I try to stay out of discussions that don't fall within a couple of areas where I have some experience and expertise, and agriculture is not one of them, but a MW article linked earlier had this quote:

"Moreover, without significant improvements in agricultural technology, it will be increasingly difficult to feed a world that is rapidly approaching 10 billion people. To do so, food production will need to increase by 60% to 100% by 2050. But the amount of arable land has remained relatively constant at around 3.4 billion acres for the last decade. Increases in crop yields have become more difficult to achieve."
"Why your standard of living will keep shrinking: More people, scarcer resources, means less for everyone", by Satyajit Das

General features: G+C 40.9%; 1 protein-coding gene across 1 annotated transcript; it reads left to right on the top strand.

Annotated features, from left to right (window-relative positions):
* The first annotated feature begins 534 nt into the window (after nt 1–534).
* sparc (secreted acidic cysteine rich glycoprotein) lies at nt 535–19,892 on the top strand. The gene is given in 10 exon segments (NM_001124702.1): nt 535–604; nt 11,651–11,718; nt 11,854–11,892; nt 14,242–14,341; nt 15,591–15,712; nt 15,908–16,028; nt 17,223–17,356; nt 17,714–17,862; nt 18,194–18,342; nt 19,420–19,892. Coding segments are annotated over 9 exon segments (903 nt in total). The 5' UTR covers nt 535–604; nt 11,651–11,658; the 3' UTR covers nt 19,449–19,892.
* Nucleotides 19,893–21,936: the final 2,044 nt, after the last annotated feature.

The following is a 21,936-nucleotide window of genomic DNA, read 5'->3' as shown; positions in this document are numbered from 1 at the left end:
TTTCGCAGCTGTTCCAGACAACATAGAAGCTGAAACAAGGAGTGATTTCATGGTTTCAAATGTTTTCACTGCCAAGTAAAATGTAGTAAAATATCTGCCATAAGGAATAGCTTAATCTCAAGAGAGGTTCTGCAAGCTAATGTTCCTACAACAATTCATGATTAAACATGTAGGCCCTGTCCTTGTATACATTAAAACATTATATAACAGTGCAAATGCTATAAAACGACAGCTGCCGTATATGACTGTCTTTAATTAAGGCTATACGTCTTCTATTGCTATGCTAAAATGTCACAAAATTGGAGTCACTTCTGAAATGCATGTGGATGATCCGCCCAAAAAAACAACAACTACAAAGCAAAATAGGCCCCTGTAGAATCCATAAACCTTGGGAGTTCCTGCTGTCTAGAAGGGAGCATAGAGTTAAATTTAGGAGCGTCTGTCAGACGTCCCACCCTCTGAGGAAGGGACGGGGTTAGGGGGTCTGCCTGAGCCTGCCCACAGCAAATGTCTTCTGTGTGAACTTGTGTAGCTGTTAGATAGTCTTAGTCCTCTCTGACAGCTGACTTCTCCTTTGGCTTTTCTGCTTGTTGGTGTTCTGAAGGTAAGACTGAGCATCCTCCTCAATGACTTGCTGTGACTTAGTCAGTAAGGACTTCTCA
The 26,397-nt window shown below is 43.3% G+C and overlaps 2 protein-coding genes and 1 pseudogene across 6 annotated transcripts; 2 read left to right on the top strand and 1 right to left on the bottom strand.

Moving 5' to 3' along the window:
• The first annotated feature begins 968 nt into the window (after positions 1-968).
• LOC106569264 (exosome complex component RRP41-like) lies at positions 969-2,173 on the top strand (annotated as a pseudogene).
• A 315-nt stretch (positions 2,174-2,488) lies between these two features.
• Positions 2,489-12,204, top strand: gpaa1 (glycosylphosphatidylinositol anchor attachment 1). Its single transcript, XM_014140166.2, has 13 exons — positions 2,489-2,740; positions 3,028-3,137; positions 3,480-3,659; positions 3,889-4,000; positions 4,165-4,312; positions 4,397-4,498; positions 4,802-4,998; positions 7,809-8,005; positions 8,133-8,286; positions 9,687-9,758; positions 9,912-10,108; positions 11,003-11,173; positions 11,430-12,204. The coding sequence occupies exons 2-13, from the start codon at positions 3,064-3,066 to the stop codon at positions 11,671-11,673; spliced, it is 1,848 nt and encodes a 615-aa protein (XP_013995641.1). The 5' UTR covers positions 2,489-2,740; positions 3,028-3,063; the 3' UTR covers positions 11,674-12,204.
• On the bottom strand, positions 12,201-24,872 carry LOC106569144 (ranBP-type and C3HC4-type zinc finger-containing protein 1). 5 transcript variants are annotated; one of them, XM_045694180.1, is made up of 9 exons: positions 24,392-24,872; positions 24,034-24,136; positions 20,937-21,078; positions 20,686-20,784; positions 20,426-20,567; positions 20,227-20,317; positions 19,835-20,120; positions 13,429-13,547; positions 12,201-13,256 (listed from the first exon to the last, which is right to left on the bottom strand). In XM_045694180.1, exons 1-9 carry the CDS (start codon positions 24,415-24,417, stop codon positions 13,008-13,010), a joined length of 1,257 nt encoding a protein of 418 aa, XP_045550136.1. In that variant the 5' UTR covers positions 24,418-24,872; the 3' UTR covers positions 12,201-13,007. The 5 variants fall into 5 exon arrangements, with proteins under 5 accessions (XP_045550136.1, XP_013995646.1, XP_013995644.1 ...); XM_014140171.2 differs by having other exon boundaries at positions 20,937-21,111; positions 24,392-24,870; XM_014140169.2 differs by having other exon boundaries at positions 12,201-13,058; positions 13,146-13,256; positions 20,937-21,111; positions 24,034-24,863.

Marketwatch is a sister website of the WSJ, publications not usually known for liberal or progressive articles and biases.

Posted by guest on Mar. 15, 2013 @ 9:40 am

And where would yields be without the agricultural chemicals he decries?

Posted by Guest on Mar. 15, 2013 @ 9:49 am

"What if the agricultural revolution has already happened and we didn’t realize it? Essentially, that’s the idea in this report from the Guardian about a group of poverty-stricken Indian rice and potato farmers who harvested confirmed world-record yields of rice and potatoes. Best of all: They did it completely sans-GMOs or even chemicals of any kind."


stupid Trolls.....

Posted by Troll Killer on Mar. 16, 2013 @ 8:58 am

Coops can't scale like Citibank or Bank of America, true.

Posted by marcos on Mar. 14, 2013 @ 12:01 pm

Anyone can cherry pick.

Posted by Anon on Mar. 14, 2013 @ 12:20 pm

Bank of America and Citibank tried to destroy our economy and taxpayers, retirees and savers are being forced to pay for them to not fail.

Posted by marcos on Mar. 14, 2013 @ 12:42 pm

entail that the corporate/shareholder model is flawed.

Posted by Anon on Mar. 14, 2013 @ 12:56 pm

not flawed; dead in the water.

Posted by Troll Killer on Mar. 16, 2013 @ 9:01 am